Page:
Oxaliplatin-Related Thrombocytopenia

D. L. Jardim; C. A. Rodrigues; Y. A. S. Novis; V. G. Rocha; P. M. Hoff


Ann Oncol. 2012;23(8):1937-1942. 

In This Article

Abstract and Introduction


Oxaliplatin is a third generation platinum compound that inhibits DNA synthesis, mainly through intrastrandal cross-links in DNA. Most of the experience with the clinical use of this drug is derived from colorectal cancer but it is also used in other tumor types such as ovary, breast, liver and non-Hodgkin's lymphoma. Thrombocytopenia is a frequent toxicity seen during oxaliplatin treatment, occurring at any grade in up to 70 % of patients and leading to delays or even discontinuation of the chemotherapy. Although myelossupression is recognized as the main cause of oxaliplatin-related thrombocytopenia, new mechanisms for this side-effect have emerged, including splenic sequestration of platelets related to oxaliplatin-induced liver damage and immune thrombocytopenia. These new pathophysiology pathways have different clinical presentations and evolution and may need specific therapeutic maneuvers. This article attempts to review this topic and provides useful clinical information for the management of oxaliplatin-related thrombocytopenia.


Oxaliplatin is a third generation platinum analog that binds to DNA forming cross-links which inhibit DNA replication and transcription, resulting in cell death. Since its approval by the USA Food and Drug Administration (FDA) for use in metastatic colorectal cancer (CRC) in 2002, this drug has been widely used to treat this malignancy and a wide range of other tumors. Several studies have demonstrated that oxaliplatin combined with 5-fluorouracil (5-FU) and folinic acid, in a regimen commonly known as FOLFOX, increases survival in the metastatic setting and reduces the risk of disease recurrence when used as a treatment of stage III CRC.[1–3] In these major trials, the incidence of thrombocytopenia of all grade was >70 %, which is substantially superior than the rate observed when 5-FU and folinic acid are used without oxaliplatin.[1,2] In a review of chemotherapy-induced thrombocytopenia including >47 000 patients with solid tumors, CRC was associated with the highest prevalence of thrombocytopenia by cancer type, and most patients had received a platinum-based chemotherapy regimen.[4] Although grades 3–4 thrombocytopenia are noted in only 3%–4% of patients exposed to oxaliplatin, this toxicity is of significant concern since the majority of patients with CRC will receive this drug in a given moment of their treatment and the incidence of this toxicity tends to increase during repeated exposures.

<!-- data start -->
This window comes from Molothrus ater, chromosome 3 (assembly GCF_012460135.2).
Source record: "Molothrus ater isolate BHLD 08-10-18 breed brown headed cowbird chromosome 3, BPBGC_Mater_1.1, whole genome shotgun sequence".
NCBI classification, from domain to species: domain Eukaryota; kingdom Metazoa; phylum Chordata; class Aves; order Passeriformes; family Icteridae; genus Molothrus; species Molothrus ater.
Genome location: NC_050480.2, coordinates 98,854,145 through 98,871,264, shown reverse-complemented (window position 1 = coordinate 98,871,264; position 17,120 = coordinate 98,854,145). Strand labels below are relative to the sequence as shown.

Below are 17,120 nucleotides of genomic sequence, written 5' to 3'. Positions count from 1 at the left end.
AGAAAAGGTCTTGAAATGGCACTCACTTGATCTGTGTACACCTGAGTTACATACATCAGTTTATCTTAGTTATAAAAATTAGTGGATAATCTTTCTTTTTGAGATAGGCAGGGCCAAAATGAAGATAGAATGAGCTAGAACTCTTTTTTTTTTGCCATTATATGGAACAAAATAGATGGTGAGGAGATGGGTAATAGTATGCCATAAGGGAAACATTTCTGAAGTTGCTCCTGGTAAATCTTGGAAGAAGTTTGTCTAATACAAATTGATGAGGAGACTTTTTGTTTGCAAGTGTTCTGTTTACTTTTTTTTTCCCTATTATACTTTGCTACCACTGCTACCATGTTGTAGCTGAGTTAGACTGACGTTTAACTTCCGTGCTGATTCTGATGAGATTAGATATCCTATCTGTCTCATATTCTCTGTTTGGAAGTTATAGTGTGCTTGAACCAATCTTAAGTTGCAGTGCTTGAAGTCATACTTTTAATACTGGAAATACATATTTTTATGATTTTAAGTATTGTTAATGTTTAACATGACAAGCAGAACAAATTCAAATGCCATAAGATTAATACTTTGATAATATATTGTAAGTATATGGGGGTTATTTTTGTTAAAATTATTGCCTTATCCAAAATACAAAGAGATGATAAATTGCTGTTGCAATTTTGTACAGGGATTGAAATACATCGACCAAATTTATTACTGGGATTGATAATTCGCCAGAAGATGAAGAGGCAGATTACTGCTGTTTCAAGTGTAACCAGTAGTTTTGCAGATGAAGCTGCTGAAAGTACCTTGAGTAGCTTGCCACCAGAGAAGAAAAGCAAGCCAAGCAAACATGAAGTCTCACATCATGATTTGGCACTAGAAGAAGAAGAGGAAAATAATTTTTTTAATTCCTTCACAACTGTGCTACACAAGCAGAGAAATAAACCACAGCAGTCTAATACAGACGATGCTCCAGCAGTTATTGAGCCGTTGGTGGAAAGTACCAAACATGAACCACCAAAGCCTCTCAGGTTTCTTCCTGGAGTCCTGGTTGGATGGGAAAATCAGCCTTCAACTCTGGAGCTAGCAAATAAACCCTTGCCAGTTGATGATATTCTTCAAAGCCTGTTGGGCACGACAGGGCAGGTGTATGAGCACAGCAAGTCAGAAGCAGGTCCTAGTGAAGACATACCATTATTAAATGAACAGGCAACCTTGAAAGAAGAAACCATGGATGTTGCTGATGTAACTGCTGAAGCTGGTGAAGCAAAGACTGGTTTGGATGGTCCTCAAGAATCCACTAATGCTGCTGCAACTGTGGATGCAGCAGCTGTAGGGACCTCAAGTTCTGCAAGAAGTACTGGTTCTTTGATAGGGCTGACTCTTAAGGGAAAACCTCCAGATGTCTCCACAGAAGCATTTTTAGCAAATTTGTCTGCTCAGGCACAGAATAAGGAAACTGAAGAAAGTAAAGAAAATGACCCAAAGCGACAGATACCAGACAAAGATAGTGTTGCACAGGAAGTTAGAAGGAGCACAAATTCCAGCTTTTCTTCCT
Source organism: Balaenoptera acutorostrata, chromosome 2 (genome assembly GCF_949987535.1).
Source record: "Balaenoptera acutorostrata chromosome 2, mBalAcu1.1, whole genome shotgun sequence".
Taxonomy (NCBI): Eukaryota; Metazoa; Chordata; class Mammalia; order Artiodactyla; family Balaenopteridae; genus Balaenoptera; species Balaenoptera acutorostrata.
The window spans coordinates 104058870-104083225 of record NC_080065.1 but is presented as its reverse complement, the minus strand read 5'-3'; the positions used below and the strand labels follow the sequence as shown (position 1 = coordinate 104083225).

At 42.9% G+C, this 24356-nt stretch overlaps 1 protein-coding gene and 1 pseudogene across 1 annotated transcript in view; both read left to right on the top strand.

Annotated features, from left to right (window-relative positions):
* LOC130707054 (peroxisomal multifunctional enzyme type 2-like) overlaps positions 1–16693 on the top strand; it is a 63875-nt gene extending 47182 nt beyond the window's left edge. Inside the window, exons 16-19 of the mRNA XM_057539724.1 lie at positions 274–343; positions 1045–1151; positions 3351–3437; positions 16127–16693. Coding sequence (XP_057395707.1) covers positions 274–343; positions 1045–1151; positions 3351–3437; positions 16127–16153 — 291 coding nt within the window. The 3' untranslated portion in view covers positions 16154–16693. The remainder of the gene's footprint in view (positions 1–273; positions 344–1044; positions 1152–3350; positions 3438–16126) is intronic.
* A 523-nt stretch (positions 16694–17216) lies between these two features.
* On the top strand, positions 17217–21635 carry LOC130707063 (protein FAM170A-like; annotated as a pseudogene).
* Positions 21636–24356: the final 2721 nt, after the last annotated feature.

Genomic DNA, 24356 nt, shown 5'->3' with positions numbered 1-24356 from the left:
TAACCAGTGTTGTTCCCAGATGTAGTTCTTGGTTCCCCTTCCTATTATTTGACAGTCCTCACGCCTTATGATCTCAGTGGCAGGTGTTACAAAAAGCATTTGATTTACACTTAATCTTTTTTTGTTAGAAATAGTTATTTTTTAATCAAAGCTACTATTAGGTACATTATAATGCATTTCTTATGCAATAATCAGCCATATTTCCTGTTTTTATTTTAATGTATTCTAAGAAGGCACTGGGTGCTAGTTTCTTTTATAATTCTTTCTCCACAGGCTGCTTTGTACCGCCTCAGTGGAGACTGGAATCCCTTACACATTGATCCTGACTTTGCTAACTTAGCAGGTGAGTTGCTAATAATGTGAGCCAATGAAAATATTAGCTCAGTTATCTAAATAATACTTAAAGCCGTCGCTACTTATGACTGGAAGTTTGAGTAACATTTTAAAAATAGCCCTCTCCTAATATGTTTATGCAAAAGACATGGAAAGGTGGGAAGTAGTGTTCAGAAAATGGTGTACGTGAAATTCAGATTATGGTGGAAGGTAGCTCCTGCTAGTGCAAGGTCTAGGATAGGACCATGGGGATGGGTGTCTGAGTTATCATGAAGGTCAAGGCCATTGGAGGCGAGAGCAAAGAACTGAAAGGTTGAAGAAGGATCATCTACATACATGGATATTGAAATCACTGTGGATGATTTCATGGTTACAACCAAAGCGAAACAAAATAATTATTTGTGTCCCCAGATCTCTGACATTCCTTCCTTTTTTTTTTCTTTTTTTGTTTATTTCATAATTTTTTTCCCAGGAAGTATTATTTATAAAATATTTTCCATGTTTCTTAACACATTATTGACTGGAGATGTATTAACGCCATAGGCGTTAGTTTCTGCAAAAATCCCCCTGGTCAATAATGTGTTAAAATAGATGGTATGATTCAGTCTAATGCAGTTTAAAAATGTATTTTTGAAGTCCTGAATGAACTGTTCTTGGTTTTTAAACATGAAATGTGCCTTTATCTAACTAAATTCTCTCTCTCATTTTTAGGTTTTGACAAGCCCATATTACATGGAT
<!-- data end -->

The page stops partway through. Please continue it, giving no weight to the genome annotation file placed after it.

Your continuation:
Even though the major dose-limiting side-effect of oxaliplatin is neurotoxicity, with the widespread use of this drug several groups have also shown the need to discontinue oxaliplatin due to thrombocytopenia.[5] The presence of significant thrombocytopenia could possibly limit the benefits of oxaliplatin by preventing appropriate administration of it at the optimal doses and schedule. Particularly in the adjuvant setting, where it is used with curative intent, this issue is a major concern. In addition, oxaliplatin-based chemotherapy has also been increasingly used to permit resection of hepatic metastases and thrombocytopenia, in this context, may increase bleeding risks, postsurgical morbidity, the need for blood transfusions and the duration of hospitalization.

Mild bone marrow suppression similar to that of other platinum-based compounds is the main cause of oxaliplatin-induced thrombocytopenia. However, novel mechanisms of oxaliplatin-induced thrombocytopenia have emerged and may be associated with different clinical presentation and may even need different approaches.[6,7] These novel mechanisms include an immune-dependent mechanism and splenic sequestration of platelets due to portal hypertension related to sinusoidal injury. In Figure 1, we present a schematic representation of these mechanisms involved in oxaliplatin-related thrombocytopenia, while Table 1 summarizes the main features related to them.

Figure 1.

Schematic representation of the mechanisms involved in oxaliplatin-related thrombocytopenia.

In the light of these new mechanisms, this review will provide a clinical overview of them and management recommendations for patients presenting a low-platelet count during treatment with oxaliplatin, including issues related to myelossupresion.